This guide is adapted from the content of Good Society: Expanded Acquaintance. If you want even more detail about how to hack Good Society, you can grab the book or PDF for the full guide.
In Part 1, we talked about the process of hacking Good Society. In this post, we’ll be talking about the elements of Good Society that exist within its framework, which you can alter to fit your essential experience. You can use these changes to tell different kinds of stories without changing the flow and feel of playing Good Society.
The changes you make to create your hack can either involve working within the framework of Good Society, or altering or changing that framework. We recommend that you start by making changes within the framework, and only alter it if needed.
The Elements of Good Society
Here are the elements of Good Society that you can change to create a completely different feel for your hack without altering the game’s framework.
- Setting changes
- Collaboration changes
- Creating new character roles
- Creating new family backgrounds
- Creating new desires
- Creating new relationships
- Creating a new phase
Setting refers to the context in which your game is set. Your setting could be as broad as the Edwardian era, as narrow as a single space station, or as specific as the world of Elfhame (The Fae Courts expansion setting).
Collaboration is one of the most important tools in Good Society, so take the time to consider how it affects your game. There are two aspects of Collaboration you’ll need to think about:
- Do I need to change the default Collaboration options to reflect the essential experience I’m aiming for?
- Do I need a new Collaboration section that lets players define important aspects of the setting?
Character roles are the archetypical character types found in the stories you want to tell through your game. When creating new character roles, think about the role they play in the story and the drama—not merely their label.
The best character roles have both external and internal tension built into them. External tension exists between that character and those around them, while internal tension focuses on the conflict that rages within.
A good example of this is the Good Society character role of the Hedonist. The external tension is that the Hedonist wants to enjoy the pleasures of life, while those around them want them to take responsibility. The internal tension is that the The Hedonist battles with the guilt that their self-indulgence hurts others.
Family backgrounds illustrate a character’s place in society. It can determine their status and importance (or lack thereof), but it also determines the expectations that society puts upon them. The best family backgrounds guide the kind of characters that players create, and also put the weight of expectation on characters during the game.
For example, a character from Humble Origins will be created with their family’s lack of wealth in mind. During the game, they will also face pressures to appease those of higher wealth and rank than themselves.
Remember, family backgrounds describe a character’s history and circumstances (and not the character themselves).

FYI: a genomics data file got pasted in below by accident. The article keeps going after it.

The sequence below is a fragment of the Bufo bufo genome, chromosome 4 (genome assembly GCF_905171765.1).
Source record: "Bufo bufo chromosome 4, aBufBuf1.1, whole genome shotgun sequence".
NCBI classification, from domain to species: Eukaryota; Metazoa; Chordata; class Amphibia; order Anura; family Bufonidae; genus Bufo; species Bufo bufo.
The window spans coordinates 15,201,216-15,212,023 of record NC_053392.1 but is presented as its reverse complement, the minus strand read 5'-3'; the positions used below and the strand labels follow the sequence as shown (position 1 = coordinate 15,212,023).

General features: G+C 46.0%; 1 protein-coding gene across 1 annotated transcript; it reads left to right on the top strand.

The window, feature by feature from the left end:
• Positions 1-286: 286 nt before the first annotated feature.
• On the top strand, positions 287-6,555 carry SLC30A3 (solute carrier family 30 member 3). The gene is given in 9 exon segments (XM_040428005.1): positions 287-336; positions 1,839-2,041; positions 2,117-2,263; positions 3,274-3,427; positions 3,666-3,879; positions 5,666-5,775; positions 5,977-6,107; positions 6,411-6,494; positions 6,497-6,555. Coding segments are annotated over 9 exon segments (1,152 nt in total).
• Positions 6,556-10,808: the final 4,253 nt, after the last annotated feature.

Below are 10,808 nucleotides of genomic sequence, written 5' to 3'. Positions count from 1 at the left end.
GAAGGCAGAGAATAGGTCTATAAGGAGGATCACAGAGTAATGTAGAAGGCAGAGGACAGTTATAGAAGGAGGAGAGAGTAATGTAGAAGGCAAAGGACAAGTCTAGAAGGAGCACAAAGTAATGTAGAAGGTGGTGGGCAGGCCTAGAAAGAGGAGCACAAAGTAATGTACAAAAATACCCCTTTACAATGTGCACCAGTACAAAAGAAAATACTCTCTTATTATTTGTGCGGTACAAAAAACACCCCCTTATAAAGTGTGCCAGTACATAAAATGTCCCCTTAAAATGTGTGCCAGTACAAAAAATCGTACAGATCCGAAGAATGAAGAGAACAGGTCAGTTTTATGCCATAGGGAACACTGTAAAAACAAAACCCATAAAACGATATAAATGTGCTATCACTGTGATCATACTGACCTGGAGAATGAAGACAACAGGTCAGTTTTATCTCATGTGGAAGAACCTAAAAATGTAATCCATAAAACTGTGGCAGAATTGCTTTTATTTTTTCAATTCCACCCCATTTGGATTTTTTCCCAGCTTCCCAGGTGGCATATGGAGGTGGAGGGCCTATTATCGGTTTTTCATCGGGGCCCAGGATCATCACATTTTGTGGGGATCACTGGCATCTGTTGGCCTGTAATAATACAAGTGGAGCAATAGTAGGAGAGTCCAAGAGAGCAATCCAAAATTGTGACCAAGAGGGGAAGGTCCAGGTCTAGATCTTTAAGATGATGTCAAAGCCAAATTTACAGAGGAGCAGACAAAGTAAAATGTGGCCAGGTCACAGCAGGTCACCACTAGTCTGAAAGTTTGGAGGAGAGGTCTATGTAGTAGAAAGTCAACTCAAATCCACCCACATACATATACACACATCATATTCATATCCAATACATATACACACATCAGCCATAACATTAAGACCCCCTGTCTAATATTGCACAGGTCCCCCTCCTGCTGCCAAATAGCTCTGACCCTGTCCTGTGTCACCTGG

Creating new desires for Good Society requires extra care and attention. It is often hard to tell if a desire will work before you playtest it—but as a useful exercise, imagine what a player with this desire might do to pursue it and what drama it may cause.
Desires should be:
- Suitably dramatic
- Hard to accomplish, but not impossible
- Connected to at least one major character (including the character who holds the desire)
- Something that can be achieved through the actions of the major character who holds the desire
The best desires also:
- Involve multiple player characters (whether directly or by necessary implication).
- Contain an inherent conflict, or at least the potential for conflict. Desires that require something difficult or significant from another major character will always fall into this category.
- Affect the push and pull between the needs of the different player characters. This can often be as much about the playset you’re designing as it is about the desire itself.
Creating new relationships is fairly straightforward, as they will often be an obvious consequence of a desire. For example, the desire disinherit your older sibling requires the Sibling relationship to operate.
New relationships can also help evoke the essential experience of your game. For example, Downstairs at the Abbey has the relationship Superior & Junior. Superior & Junior isn’t tied in to any particular desire, but it’s an important part of exploring and understanding the relationships between the downstairs characters.
Phases of Play
Creating a new phase for the cycle of play can be a great way to highlight an important element of your essential experience. In fact, almost all of Good Society’s expansions have additional phases for this reason.
Creating a new phase involves two questions:
- What is the focus of this phase? What do I want to see play out? (e.g. rooftop duels, servant downtime, the passing of time)
- Can this phase work the same way as a novel chapter, but with additional context or framing (e.g. rooftop phase, Sunday phase), or does it need its own mechanics to achieve the desired focus (e.g. passage of time phase, interview phase)?
Hopefully this guide has helped inspire ideas and paved the process for you to create your own hack or penned to Good Society game! Enjoy, and please do let us know about your creations!